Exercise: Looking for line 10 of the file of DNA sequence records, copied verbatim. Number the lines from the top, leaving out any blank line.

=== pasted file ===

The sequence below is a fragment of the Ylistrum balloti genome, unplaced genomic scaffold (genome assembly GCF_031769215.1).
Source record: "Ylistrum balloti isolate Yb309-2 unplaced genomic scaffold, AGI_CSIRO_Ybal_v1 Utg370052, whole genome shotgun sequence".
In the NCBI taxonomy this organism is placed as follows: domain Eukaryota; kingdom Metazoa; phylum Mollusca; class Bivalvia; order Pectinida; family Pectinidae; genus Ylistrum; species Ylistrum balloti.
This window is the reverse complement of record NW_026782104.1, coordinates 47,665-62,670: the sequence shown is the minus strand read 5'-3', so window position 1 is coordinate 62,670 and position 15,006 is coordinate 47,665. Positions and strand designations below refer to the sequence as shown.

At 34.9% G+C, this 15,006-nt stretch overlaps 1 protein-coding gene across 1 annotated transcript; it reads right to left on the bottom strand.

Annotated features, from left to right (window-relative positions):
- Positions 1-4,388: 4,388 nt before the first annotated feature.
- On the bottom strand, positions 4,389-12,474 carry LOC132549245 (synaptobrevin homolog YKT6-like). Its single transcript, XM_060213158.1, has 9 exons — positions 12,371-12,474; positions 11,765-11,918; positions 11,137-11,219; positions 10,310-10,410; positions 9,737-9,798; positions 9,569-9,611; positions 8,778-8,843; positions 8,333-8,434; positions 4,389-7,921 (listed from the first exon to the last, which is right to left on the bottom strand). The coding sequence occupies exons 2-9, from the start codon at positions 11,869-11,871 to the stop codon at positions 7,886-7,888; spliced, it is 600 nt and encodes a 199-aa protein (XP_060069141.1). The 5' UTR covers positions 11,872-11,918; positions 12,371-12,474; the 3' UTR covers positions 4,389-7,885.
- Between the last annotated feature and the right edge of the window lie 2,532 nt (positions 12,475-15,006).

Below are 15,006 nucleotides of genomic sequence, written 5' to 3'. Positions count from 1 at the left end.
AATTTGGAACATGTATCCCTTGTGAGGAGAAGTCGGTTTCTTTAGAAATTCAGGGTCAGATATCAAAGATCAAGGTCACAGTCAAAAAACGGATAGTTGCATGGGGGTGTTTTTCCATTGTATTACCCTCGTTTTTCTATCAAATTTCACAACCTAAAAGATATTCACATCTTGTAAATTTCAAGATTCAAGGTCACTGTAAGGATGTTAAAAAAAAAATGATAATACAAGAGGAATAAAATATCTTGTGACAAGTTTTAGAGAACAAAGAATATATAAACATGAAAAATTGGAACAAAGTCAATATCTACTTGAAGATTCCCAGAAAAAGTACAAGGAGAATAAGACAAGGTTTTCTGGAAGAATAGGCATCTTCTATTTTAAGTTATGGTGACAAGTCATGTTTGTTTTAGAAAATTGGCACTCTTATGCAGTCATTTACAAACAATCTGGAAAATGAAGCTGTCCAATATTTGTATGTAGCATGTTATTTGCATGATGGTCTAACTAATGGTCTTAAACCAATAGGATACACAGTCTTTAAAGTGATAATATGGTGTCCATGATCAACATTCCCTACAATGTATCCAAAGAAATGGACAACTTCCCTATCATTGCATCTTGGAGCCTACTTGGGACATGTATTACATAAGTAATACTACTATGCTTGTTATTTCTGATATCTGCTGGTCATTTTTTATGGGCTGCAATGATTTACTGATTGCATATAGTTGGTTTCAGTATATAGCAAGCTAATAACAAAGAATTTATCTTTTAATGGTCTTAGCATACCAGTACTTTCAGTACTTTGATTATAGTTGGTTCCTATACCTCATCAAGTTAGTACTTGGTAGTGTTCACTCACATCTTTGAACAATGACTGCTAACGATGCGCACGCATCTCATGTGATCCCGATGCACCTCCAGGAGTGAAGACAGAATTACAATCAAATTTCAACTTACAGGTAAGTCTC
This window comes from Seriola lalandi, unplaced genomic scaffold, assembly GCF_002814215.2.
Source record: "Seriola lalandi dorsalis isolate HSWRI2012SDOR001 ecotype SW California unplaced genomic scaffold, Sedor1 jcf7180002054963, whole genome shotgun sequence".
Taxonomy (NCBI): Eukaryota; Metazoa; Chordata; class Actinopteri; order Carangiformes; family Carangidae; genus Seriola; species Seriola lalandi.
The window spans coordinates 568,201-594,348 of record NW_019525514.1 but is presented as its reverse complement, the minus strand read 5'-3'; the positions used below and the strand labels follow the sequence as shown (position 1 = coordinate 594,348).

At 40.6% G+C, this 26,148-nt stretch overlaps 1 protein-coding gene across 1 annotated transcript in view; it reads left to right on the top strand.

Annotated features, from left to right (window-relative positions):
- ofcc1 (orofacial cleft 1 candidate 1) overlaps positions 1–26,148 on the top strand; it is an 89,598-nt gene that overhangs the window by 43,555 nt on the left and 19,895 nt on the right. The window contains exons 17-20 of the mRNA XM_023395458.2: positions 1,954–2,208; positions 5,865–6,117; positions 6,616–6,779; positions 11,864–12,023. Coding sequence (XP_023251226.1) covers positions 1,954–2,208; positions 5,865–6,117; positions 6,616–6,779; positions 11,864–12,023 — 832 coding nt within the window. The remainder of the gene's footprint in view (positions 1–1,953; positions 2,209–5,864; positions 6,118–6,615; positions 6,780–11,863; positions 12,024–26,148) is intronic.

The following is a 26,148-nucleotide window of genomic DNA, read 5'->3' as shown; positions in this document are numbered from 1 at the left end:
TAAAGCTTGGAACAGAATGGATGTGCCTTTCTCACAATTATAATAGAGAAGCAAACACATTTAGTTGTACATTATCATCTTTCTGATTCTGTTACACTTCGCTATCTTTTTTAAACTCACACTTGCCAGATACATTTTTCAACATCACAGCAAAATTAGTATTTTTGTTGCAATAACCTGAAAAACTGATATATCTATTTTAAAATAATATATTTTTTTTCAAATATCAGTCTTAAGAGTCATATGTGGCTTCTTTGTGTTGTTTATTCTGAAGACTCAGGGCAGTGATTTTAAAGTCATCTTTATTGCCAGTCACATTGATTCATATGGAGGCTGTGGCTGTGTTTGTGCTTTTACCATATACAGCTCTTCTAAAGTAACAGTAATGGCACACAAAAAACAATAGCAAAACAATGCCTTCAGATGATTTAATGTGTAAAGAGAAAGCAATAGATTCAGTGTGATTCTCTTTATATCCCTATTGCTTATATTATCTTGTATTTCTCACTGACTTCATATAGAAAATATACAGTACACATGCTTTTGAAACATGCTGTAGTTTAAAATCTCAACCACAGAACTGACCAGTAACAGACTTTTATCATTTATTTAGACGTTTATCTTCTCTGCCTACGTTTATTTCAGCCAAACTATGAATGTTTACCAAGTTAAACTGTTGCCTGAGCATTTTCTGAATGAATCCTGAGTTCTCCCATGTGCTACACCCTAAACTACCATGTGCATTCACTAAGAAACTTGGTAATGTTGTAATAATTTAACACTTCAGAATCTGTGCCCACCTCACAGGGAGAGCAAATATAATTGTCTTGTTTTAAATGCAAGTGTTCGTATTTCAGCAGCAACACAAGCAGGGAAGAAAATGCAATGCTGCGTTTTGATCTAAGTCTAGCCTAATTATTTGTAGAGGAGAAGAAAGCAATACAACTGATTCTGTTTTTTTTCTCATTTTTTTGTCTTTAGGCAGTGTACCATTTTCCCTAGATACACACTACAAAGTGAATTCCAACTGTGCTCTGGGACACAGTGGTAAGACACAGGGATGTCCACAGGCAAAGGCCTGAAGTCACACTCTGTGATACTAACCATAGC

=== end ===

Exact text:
Below are 15,006 nucleotides of genomic sequence, written 5' to 3'. Positions count from 1 at the left end.